Synopsis: Alexandra Conroy is a doctor and could not allow her patient, Samarah, to travel without medical supervision. Alex found herself in Al Janeen living in the royal palace until she felt the Sheik’s mother no longer needed her help. During her stay, an earthquake hits and causes destruction to a desert village. Alex and Sheikh Azzam hurry to help the villagers, but to protect their honour the pair must marry. Can this temporary arrangement possible become one that is a little less temporary?
Author: Meredith Webber lives in Australia and has written over fifty romance novels. Over ten years ago she saw that Harlequin was looking for medical-based novels and decided to take up the challenge. She gave herself a couple of years to see if she could get published, and found that it wouldn’t take nearly that long. She has been writing, mostly medical romances, ever since.
Cover: I haven’t seen a lot of medical romance books, particularly since Harlequin’s redesign. The model is rather good looking with captivating eyes, but the “bellyband” which contains the title, author, and brand cut through the man’s face. It would have been better to lower the stripe a bit more so as not ruin the photo. And speaking of the title, it could definitely have been improved upon.
Writing Style: An Australian in the Arabian Desert could mean some confusion for a North American with unfamiliar phraseology and spellings, but there were few Australian colloquialisms and the unusually spelt names were still pronounceable.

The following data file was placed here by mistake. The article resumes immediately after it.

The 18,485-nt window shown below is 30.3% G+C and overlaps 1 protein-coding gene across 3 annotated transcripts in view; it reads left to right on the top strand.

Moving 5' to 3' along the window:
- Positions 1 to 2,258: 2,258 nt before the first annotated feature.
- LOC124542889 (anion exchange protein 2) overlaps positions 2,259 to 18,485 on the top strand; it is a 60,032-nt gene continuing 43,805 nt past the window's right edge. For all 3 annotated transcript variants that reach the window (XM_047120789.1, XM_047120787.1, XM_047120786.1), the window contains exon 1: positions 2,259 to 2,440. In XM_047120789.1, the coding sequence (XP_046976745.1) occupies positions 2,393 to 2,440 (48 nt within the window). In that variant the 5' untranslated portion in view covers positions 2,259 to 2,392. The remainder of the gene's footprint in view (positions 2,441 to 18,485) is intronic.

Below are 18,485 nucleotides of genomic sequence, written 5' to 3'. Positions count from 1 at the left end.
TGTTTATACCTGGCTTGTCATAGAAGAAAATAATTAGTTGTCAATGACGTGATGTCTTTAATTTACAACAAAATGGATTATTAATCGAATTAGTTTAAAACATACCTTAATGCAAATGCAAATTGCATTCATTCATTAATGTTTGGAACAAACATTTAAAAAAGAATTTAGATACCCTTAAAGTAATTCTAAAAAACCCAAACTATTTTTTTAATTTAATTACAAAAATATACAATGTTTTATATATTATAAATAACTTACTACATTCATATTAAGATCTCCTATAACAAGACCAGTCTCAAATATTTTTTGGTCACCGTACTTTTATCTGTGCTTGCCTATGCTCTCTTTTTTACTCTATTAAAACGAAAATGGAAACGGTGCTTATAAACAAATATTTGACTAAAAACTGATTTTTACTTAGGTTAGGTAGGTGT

Romance: The relationship between Alexandra and Azzam was gradual, albeit within a short timeframe. They had an immediate attraction, but each had obligations and obstacles they felt stood in the way. When they finally admitted their love to themselves and each other, it seemed right rather than rushed.
Quote: Here I was thinking that the worst thing that could happen was another earth tremor and the mountain could fall on us, but now you tell me a very large and probably hungry [leopard] could carry me off into the night!
I have to stop laughing but you must admit it’s funny. Here I am, given a choice of facing a stray leopard on my own or marrying a prince, and I’m dithering over it. Marriage or a leopard –it’s really not a choice.
The Verdict: A cute read, particularly for those who enjoy medical romances, sheiks, marriages of convenience, and scheming exes.